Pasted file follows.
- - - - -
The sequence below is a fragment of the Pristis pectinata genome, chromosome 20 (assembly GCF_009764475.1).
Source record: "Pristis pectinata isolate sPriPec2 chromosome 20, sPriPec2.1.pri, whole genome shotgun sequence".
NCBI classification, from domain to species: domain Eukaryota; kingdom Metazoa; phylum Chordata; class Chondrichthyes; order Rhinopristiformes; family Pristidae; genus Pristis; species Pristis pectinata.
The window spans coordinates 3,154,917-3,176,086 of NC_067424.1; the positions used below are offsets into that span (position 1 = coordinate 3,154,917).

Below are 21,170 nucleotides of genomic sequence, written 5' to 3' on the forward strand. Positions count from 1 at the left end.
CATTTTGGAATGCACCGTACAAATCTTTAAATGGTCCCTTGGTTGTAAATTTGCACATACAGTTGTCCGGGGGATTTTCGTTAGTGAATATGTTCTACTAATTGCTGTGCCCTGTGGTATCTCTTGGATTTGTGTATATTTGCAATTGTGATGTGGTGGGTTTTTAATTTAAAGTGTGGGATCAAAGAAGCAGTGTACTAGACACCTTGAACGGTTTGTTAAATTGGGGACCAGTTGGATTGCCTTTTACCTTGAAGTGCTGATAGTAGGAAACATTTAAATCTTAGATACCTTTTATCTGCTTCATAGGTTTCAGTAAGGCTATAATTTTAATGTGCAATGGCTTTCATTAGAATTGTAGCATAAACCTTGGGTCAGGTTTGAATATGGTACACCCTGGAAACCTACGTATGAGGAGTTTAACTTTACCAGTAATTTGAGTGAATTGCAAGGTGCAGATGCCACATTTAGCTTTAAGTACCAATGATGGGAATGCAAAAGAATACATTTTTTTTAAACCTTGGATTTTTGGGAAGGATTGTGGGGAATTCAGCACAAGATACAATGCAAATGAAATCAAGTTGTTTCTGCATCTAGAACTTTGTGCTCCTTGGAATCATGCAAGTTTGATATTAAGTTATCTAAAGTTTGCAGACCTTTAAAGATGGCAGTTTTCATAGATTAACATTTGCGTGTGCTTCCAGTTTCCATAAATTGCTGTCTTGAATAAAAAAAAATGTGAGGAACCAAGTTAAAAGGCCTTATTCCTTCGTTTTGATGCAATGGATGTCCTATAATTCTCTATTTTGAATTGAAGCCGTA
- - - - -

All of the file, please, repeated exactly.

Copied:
The sequence below is a fragment of the Pristis pectinata genome, chromosome 20 (assembly GCF_009764475.1).
Source record: "Pristis pectinata isolate sPriPec2 chromosome 20, sPriPec2.1.pri, whole genome shotgun sequence".
NCBI classification, from domain to species: domain Eukaryota; kingdom Metazoa; phylum Chordata; class Chondrichthyes; order Rhinopristiformes; family Pristidae; genus Pristis; species Pristis pectinata.
The window spans coordinates 3,154,917-3,176,086 of NC_067424.1; the positions used below are offsets into that span (position 1 = coordinate 3,154,917).

Below are 21,170 nucleotides of genomic sequence, written 5' to 3' on the forward strand. Positions count from 1 at the left end.
CATTTTGGAATGCACCGTACAAATCTTTAAATGGTCCCTTGGTTGTAAATTTGCACATACAGTTGTCCGGGGGATTTTCGTTAGTGAATATGTTCTACTAATTGCTGTGCCCTGTGGTATCTCTTGGATTTGTGTATATTTGCAATTGTGATGTGGTGGGTTTTTAATTTAAAGTGTGGGATCAAAGAAGCAGTGTACTAGACACCTTGAACGGTTTGTTAAATTGGGGACCAGTTGGATTGCCTTTTACCTTGAAGTGCTGATAGTAGGAAACATTTAAATCTTAGATACCTTTTATCTGCTTCATAGGTTTCAGTAAGGCTATAATTTTAATGTGCAATGGCTTTCATTAGAATTGTAGCATAAACCTTGGGTCAGGTTTGAATATGGTACACCCTGGAAACCTACGTATGAGGAGTTTAACTTTACCAGTAATTTGAGTGAATTGCAAGGTGCAGATGCCACATTTAGCTTTAAGTACCAATGATGGGAATGCAAAAGAATACATTTTTTTTAAACCTTGGATTTTTGGGAAGGATTGTGGGGAATTCAGCACAAGATACAATGCAAATGAAATCAAGTTGTTTCTGCATCTAGAACTTTGTGCTCCTTGGAATCATGCAAGTTTGATATTAAGTTATCTAAAGTTTGCAGACCTTTAAAGATGGCAGTTTTCATAGATTAACATTTGCGTGTGCTTCCAGTTTCCATAAATTGCTGTCTTGAATAAAAAAAAATGTGAGGAACCAAGTTAAAAGGCCTTATTCCTTCGTTTTGATGCAATGGATGTCCTATAATTCTCTATTTTGAATTGAAGCCGTA